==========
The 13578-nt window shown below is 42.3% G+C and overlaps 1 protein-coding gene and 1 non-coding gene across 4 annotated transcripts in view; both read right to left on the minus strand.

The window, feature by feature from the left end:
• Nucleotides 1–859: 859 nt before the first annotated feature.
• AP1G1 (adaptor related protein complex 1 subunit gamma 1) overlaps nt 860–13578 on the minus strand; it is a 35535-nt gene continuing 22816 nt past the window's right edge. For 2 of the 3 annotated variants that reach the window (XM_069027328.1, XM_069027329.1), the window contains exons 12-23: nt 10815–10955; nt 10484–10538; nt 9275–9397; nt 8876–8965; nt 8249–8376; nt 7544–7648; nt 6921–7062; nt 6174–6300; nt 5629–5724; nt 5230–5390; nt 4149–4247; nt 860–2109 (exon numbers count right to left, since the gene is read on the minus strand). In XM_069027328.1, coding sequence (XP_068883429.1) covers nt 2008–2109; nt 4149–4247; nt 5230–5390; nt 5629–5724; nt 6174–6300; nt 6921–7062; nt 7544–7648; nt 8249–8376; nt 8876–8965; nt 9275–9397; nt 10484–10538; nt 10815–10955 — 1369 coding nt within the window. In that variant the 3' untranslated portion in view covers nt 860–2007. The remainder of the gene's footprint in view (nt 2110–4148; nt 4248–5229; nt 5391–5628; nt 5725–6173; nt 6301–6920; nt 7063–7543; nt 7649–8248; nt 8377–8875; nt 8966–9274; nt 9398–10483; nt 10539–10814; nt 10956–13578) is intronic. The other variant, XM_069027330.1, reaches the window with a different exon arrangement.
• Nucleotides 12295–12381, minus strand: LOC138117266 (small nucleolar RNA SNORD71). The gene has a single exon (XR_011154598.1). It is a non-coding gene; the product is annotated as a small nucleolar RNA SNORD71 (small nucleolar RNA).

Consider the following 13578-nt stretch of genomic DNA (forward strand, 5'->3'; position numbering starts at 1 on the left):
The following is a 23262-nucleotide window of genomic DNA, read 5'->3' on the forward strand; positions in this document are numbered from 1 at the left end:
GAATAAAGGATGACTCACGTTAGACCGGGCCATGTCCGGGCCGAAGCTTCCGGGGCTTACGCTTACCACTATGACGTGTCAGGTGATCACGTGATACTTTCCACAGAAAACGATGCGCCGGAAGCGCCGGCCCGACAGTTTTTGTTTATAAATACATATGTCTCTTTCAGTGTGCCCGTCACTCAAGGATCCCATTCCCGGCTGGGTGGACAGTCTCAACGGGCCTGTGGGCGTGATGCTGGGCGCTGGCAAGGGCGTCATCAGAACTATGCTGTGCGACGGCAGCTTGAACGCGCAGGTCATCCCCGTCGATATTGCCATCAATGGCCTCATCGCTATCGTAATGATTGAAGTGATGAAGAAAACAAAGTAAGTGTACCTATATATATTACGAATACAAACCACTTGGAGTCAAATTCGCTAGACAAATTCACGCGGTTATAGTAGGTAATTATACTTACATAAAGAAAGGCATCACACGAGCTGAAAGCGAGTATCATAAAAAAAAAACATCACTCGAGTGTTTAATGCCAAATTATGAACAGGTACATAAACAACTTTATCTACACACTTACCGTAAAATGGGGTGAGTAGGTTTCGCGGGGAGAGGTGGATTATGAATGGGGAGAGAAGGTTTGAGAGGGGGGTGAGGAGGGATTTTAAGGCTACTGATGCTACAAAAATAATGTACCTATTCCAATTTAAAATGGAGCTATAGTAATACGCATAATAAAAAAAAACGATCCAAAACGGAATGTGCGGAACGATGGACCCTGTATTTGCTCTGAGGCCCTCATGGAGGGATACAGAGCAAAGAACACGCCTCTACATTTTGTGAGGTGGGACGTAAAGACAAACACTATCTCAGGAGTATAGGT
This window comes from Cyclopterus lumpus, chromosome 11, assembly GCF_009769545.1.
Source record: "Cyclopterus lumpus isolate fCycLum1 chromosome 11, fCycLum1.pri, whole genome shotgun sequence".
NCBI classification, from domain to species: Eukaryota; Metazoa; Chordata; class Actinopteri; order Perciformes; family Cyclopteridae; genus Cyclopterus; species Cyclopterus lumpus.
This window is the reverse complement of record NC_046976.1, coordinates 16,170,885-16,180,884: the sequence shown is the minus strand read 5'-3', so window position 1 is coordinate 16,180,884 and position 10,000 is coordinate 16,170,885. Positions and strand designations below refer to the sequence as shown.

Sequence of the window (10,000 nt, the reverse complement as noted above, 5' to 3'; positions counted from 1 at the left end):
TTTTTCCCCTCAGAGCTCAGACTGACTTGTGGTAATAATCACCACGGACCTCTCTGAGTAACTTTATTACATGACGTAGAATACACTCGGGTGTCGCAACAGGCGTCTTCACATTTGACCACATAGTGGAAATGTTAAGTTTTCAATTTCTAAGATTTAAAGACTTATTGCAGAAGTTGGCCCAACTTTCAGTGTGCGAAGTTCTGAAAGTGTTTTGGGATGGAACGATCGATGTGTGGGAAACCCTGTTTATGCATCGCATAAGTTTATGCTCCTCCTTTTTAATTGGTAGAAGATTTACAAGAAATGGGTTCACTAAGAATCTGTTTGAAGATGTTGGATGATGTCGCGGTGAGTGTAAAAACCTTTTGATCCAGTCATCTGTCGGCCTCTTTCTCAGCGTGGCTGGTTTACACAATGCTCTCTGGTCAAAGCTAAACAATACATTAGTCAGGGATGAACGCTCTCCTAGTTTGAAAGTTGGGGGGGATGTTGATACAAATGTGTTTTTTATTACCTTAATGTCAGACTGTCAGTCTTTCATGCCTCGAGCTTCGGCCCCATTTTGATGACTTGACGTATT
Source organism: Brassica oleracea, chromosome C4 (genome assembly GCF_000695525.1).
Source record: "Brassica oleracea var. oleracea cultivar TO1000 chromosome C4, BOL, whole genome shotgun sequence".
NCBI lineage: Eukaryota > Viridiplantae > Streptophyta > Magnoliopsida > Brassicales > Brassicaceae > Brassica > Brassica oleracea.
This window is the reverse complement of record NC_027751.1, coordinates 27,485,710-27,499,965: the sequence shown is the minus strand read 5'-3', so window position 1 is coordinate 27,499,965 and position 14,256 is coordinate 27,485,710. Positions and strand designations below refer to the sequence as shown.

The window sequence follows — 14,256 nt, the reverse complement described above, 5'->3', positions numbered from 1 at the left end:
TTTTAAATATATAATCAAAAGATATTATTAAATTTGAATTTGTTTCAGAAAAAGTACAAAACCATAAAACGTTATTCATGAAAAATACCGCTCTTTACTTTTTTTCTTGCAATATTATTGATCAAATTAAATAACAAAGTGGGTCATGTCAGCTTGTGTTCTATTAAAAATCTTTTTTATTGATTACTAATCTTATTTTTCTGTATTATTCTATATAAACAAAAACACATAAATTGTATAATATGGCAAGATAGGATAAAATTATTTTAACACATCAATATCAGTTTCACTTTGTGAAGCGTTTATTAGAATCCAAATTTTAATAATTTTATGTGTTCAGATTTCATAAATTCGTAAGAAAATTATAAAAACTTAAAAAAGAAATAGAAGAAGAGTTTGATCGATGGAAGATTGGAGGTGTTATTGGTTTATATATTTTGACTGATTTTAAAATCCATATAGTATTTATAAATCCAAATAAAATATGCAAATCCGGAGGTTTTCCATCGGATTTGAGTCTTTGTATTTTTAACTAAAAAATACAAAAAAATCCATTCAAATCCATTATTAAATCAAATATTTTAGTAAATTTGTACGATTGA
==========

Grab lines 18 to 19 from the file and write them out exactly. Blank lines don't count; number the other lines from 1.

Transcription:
This window is the reverse complement of record NC_027751.1, coordinates 27,485,710-27,499,965: the sequence shown is the minus strand read 5'-3', so window position 1 is coordinate 27,499,965 and position 14,256 is coordinate 27,485,710. Positions and strand designations below refer to the sequence as shown.

The window sequence follows — 14,256 nt, the reverse complement described above, 5'->3', positions numbered from 1 at the left end: